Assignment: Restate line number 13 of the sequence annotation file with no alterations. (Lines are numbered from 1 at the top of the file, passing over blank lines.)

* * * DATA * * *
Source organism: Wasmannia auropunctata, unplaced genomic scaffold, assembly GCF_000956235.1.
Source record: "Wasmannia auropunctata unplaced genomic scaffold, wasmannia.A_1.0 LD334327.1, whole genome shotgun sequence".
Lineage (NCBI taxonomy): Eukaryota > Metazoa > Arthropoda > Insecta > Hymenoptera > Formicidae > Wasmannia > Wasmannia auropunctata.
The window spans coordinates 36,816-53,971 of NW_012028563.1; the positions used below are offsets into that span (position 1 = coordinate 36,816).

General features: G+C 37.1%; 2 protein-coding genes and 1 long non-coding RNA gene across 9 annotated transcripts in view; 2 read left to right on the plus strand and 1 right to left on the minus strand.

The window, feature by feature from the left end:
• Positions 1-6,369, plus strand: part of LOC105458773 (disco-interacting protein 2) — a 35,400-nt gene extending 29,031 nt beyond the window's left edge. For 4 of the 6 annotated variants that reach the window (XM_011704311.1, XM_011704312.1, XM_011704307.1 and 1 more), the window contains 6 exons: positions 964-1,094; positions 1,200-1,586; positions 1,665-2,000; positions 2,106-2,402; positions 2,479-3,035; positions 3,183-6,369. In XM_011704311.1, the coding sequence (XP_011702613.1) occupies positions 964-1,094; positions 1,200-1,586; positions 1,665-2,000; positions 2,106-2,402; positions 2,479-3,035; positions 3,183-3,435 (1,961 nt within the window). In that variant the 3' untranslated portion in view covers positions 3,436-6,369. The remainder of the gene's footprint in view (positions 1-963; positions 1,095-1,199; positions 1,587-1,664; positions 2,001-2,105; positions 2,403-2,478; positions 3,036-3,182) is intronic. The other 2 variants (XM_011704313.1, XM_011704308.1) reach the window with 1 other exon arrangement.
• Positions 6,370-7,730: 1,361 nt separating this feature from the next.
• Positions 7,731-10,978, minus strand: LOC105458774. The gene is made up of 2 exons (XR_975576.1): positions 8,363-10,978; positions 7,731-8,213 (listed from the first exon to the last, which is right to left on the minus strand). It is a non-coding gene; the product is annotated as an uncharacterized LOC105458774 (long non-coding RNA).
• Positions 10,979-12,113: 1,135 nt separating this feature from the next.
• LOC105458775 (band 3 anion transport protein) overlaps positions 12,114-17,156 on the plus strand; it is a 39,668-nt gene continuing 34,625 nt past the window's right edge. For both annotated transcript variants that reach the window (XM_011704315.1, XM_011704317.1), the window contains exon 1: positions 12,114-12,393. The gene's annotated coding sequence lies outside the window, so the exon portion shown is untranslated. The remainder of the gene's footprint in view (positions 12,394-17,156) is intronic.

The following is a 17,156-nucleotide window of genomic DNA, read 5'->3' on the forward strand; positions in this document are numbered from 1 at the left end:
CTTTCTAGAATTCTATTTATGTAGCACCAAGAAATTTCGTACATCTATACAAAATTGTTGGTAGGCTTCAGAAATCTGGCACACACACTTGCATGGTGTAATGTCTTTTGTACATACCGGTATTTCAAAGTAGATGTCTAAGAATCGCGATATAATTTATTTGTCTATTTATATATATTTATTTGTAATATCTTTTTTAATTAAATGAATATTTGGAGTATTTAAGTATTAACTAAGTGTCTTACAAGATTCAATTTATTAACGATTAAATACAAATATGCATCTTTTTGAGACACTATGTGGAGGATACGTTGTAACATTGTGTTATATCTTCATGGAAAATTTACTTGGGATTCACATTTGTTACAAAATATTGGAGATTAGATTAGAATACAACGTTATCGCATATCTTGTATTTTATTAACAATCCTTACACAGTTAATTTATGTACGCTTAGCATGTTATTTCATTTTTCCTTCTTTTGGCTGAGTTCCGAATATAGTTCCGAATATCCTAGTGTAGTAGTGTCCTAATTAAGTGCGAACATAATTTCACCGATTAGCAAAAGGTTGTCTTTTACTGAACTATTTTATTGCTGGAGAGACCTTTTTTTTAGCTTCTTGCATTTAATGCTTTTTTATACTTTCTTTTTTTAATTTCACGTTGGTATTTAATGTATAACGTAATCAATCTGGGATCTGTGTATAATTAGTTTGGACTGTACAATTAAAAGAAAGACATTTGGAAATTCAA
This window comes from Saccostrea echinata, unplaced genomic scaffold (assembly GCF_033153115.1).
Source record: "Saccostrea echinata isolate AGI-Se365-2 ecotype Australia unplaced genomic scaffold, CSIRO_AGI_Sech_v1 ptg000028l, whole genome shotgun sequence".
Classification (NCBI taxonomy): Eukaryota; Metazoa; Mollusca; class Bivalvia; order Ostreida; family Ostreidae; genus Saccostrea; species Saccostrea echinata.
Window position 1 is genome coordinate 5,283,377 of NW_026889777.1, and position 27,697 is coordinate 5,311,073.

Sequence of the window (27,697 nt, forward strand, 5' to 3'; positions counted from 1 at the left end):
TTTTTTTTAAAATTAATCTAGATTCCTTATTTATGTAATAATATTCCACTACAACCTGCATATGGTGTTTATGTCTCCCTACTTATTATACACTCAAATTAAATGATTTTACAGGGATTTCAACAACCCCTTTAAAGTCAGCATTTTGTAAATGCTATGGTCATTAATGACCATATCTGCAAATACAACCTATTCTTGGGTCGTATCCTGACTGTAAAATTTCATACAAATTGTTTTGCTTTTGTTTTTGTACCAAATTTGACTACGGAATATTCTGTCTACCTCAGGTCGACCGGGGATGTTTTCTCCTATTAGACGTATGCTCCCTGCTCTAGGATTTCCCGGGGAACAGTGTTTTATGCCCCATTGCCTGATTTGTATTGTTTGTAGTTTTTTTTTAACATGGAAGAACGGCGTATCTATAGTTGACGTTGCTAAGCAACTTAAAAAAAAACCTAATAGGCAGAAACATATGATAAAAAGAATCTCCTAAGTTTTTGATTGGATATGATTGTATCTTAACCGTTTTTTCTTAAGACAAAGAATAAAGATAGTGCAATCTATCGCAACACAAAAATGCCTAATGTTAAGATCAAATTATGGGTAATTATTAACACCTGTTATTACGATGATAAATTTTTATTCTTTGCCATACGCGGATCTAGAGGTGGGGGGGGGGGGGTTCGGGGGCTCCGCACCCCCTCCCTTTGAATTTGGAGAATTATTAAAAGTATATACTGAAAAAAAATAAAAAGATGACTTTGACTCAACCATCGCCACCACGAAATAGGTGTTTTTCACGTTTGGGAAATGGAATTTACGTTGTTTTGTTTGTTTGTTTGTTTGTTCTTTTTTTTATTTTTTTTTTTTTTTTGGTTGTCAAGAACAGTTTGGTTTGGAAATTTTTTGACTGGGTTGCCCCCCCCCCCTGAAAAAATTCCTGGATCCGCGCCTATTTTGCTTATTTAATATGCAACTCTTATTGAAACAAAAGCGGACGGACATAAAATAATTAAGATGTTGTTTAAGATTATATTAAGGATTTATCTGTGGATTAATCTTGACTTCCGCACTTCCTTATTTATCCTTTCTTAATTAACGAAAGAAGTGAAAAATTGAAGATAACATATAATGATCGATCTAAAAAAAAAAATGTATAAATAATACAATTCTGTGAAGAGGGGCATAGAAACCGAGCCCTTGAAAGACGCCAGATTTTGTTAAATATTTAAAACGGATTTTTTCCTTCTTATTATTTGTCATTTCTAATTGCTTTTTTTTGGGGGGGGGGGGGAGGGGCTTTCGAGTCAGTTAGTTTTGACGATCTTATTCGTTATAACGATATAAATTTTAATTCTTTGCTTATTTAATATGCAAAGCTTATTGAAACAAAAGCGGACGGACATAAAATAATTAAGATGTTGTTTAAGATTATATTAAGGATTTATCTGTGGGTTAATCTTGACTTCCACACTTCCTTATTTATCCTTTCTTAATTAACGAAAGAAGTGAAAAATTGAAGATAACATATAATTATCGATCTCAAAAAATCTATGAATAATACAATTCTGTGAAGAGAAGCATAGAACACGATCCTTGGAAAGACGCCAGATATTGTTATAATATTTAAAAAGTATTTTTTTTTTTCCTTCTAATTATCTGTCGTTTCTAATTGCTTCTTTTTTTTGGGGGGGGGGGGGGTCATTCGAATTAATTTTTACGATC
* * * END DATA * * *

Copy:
CTTTCTAGAATTCTATTTATGTAGCACCAAGAAATTTCGTACATCTATACAAAATTGTTGGTAGGCTTCAGAAATCTGGCACACACACTTGCATGGTGTAATGTCTTTTGTACATACCGGTATTTCAAAGTAGATGTCTAAGAATCGCGATATAATTTATTTGTCTATTTATATATATTTATTTGTAATATCTTTTTTAATTAAATGAATATTTGGAGTATTTAAGTATTAACTAAGTGTCTTACAAGATTCAATTTATTAACGATTAAATACAAATATGCATCTTTTTGAGACACTATGTGGAGGATACGTTGTAACATTGTGTTATATCTTCATGGAAAATTTACTTGGGATTCACATTTGTTACAAAATATTGGAGATTAGATTAGAATACAACGTTATCGCATATCTTGTATTTTATTAACAATCCTTACACAGTTAATTTATGTACGCTTAGCATGTTATTTCATTTTTCCTTCTTTTGGCTGAGTTCCGAATATAGTTCCGAATATCCTAGTGTAGTAGTGTCCTAATTAAGTGCGAACATAATTTCACCGATTAGCAAAAGGTTGTCTTTTACTGAACTATTTTATTGCTGGAGAGACCTTTTTTTTAGCTTCTTGCATTTAATGCTTTTTTATACTTTCTTTTTTTAATTTCACGTTGGTATTTAATGTATAACGTAATCAATCTGGGATCTGTGTATAATTAGTTTGGACTGTACAATTAAAAGAAAGACATTTGGAAATTCAA